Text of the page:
By Fadi Didi
Feds keeping cap on number of low-wage temporary foreign workers a company can hire at 20 per cent.
Our federal government is keeping the cap on the number of low-wage temporary foreign workers a company can hire at 20 per cent.
It had been set to go down to 10 per cent beginning to July 1st -- but the Labour Minister says the controversial act needs to be overhauled and changes won't come until later this year.
Canadian Meat Council President Ron Davidson says meat-processing plants that have been dealing with severe labour shortages will welcome the relief.
Employers who first began hiring low-wage temporary foreign workers before the cap came into effect will still be able to use it for 20 per cent of their workforce.
Those who started using the program after that point, or who are hiring temporary foreign workers for the first time, will be subject to a 10 per cent cap.
Ontario's Climate Change Action Plan is getting support from the National Farmers Union.
President Emery Huszka says they have long recognized the important role farmers of all sizes can play in reducing greenhouse gas emissions in Ontario.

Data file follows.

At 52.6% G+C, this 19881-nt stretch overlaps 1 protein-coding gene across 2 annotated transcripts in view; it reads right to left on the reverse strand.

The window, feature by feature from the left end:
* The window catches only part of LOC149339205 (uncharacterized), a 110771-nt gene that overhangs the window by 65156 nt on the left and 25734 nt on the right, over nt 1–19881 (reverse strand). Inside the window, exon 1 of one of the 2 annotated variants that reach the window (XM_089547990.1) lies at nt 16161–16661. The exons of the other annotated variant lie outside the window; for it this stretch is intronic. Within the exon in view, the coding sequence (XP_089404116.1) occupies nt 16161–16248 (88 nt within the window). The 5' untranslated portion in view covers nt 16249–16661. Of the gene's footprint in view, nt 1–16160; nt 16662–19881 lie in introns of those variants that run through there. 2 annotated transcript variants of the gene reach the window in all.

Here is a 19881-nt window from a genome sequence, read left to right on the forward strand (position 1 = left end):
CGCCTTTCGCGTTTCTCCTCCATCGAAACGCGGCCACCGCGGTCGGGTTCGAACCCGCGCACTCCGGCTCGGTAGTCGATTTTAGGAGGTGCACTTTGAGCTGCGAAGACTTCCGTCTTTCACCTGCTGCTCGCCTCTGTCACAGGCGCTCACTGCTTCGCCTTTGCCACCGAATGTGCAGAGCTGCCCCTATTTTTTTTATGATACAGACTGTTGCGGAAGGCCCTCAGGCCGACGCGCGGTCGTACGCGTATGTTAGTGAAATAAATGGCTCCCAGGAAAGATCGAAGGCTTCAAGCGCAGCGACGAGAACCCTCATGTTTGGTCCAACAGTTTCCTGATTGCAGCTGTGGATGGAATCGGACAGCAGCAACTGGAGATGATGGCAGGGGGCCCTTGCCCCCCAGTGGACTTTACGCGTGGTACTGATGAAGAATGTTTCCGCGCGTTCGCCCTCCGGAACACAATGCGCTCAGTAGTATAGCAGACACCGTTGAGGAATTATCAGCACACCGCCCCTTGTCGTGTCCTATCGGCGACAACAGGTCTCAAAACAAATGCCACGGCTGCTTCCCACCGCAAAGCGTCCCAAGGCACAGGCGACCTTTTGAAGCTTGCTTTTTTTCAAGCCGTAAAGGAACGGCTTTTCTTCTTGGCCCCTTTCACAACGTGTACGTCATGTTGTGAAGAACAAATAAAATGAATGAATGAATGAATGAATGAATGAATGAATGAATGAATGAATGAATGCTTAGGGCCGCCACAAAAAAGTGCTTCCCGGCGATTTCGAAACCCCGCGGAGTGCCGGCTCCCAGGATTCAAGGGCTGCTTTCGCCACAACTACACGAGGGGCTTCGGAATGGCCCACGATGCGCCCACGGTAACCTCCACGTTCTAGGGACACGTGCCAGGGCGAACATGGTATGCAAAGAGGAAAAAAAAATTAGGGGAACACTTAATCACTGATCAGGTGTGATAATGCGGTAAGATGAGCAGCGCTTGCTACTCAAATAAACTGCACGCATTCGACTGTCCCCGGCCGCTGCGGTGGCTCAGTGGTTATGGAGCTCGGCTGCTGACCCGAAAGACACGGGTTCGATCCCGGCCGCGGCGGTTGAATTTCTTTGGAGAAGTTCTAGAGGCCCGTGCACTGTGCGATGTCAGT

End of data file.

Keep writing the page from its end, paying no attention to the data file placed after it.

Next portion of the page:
He also points out improved soil health has a role in sequestering carbon.
However, Huszka says the rules that need to be developed under that plan will be critical to how it affects agriculture.
A new set of bio-security standards are helping owners and handlers protect horses from disease.
The document was prepared by the Canadian Food Inspection Agency with Agriculture and Agri-Food Canada, Equine Canada and its equine organizations.
It suggests to ways reduce the frequency, scope and impact of disease outbreaks and offers multiple methods to enhance horse health, welfare and productivity.
Canada already has national biosecurity standards for the avian, bee, cattle, dairy, goat and sheep industries.